Small but attractive indeed–Norwegian-American architects Michaelsen & Rognstad designed this Italian Baroque-inspired terracotta jewel for olive oil importer William Bertini in 1922. A renovation of an Italianate originally built in 1877, the building is a neat microcosm of the path of River North - a utilitarian mixed-use Italianate, a storefront and apartments for an Italian immigrant family, a steakhouse for decades, a procession of trendier restaurants beginning in the late 1980s, the conversion of the upstairs apartments into dining space, and a Michelin star in 2011 when the building housed Crofton on Wells. French restaurant Marchesa is the latest restaurant to occupy 535 N. Wells.

This was an early work in the career of the architects here, Christian Michaelsen & Sigurd Rognstad. Kids of Norwegian immigrants, they came from relatively working class backgrounds and lacked the connections for prestige projects, so their body of work is charmingly all over the place: vaguely Dutch refectories in Humboldt and Douglass Parks, the invented exoticism of the On Leong Merchants Association building in Chinatown, the Spanish Baroque Garfield Park fieldhouse, etc. One of the main through-lines in their work, however, was the heavy use of architectural terracotta.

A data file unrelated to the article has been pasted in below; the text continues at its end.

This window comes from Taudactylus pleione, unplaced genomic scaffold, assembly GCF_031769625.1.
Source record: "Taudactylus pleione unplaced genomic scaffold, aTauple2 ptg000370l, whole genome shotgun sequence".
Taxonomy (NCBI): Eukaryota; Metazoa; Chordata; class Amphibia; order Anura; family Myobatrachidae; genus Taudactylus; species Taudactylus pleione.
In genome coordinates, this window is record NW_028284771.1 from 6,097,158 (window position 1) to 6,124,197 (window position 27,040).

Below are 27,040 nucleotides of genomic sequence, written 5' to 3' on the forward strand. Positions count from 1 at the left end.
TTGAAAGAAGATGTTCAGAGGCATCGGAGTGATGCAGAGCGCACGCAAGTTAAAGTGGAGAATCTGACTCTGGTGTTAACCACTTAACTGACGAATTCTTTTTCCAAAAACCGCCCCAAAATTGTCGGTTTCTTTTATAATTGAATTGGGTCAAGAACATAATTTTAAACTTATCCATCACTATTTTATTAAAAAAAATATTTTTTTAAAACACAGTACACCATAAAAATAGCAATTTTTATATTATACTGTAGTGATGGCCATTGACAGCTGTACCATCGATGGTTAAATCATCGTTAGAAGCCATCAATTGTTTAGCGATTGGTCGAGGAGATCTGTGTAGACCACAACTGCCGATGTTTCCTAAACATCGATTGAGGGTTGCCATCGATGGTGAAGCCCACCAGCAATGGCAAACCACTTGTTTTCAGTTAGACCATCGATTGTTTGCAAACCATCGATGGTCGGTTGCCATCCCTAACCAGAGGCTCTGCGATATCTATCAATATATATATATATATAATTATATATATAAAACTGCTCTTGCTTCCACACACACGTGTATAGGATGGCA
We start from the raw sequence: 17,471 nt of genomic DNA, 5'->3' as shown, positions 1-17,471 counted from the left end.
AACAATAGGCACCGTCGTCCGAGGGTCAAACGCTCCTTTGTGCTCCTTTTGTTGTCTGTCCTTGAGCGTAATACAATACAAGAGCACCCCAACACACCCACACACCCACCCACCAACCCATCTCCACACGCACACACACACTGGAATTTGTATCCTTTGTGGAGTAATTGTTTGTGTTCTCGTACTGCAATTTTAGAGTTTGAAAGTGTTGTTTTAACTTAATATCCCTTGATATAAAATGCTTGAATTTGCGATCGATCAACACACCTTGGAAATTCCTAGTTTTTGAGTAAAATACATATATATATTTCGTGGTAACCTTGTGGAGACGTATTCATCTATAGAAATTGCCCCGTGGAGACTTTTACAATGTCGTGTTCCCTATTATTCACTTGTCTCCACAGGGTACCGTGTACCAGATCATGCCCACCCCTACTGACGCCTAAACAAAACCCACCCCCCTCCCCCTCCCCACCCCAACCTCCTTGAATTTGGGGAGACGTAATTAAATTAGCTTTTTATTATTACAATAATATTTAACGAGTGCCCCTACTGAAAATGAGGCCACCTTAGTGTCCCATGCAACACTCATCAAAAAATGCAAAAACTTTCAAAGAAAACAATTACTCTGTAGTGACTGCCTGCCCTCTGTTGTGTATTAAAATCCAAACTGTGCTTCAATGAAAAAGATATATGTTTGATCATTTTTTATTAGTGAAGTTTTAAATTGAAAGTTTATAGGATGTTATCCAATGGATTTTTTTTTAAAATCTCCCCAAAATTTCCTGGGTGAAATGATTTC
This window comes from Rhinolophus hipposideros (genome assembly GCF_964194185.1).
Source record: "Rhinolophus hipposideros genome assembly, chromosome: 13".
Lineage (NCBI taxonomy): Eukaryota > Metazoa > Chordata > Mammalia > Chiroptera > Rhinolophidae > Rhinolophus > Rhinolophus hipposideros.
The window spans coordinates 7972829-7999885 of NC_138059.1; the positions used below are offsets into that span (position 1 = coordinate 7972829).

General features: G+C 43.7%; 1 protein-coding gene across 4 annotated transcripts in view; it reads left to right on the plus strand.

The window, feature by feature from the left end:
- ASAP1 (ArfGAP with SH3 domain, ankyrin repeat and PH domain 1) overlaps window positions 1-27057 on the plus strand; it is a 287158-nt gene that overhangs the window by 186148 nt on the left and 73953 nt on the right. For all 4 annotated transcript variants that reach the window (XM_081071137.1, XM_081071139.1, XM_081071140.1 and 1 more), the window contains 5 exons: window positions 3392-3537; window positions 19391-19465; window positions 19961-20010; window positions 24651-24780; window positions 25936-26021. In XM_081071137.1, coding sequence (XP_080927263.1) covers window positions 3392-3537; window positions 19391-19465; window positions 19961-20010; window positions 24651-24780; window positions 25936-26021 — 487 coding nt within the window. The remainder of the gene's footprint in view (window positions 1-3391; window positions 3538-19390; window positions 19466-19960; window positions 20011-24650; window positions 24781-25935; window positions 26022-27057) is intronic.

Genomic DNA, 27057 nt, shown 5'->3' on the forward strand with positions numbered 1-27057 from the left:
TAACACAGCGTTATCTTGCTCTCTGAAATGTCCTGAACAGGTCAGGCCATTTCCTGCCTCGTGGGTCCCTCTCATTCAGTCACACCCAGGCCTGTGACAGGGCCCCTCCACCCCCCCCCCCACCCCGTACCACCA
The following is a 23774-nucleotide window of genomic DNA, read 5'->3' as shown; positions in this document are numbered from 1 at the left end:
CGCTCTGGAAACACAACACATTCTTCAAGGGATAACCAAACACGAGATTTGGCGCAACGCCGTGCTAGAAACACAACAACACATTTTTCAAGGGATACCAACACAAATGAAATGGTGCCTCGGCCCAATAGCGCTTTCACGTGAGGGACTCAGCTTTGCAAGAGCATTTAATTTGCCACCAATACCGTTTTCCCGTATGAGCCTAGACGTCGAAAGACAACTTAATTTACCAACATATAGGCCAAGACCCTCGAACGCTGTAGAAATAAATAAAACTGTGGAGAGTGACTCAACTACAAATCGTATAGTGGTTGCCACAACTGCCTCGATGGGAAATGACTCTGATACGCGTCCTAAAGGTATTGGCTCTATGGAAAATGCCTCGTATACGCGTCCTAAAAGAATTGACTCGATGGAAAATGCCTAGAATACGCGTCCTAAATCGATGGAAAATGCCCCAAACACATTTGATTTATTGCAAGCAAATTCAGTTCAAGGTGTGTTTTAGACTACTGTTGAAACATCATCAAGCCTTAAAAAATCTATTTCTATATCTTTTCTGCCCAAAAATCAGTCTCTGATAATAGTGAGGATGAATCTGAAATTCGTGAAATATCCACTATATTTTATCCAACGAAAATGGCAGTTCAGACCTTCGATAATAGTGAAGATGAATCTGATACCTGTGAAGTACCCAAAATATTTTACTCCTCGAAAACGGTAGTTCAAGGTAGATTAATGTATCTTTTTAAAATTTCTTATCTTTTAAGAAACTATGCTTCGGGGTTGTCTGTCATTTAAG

A store with apartments above - famous Italian opera tenor Tito Schipa (later disgraced for his support of Mussolini) supposedly sang for the Bertinis in their apartment upstairs - in 1930s the first floor was turned into a restaurant, the oddly named "Pete’s Est! Est!! Est!!!"

...turns out it was meant to imply that Pete's was the "finEST! friendliEST!! greatEST!!!". The neighborhood now known as River North was very different at the time - seedy and scrappy, light industry with a whiff of Skid Row - and critics never failed to mention that when writing about Pete's. "The dumpishness of the neighborhood invariably raises eyebrows", "my companion looked askance at the neighborhood when we arrived", "tucked away in rather a a shabby neighborhood", etc.

A Bertini grandson bought Pete's in 1969, reopening it as Italian steakhouse House of Bertini. That restaurant closed in 1987, and a parade of restaurants have cycled through the building since: the short-lived Miami Bar & Grill (it didn't last a year), Parrinello’s Ristorante (1990-1996), Crofton on Wells (1997-2012), and now Marchesa.

I was really hoping to find a mid-century photo of the building. This 1977 photo of Studs Terkel (!!!) visiting the SRO next door (which was once owned by his parents and where he grew up), with the House of Bertini in the background, will have to suffice. Ray Burley, Chicago Sun-Times.

In all, a very River North trajectory - but that Bertini terracotta "B" is still there on the facade.


Production Files

Primary sources, rhizomatic reading, odds and ends that turned up in researching this.

Julia Bachrach wrote perhaps the definitive blog post on Michaelsen & Rognstad, the architects who designed the renovation of 535 N. Wells.

The explanation for the odd name of Pete's Est! Est!! Est!!! steakhouse. 1966, Chicago Tribune.

1996 ad, Chicago Tribune.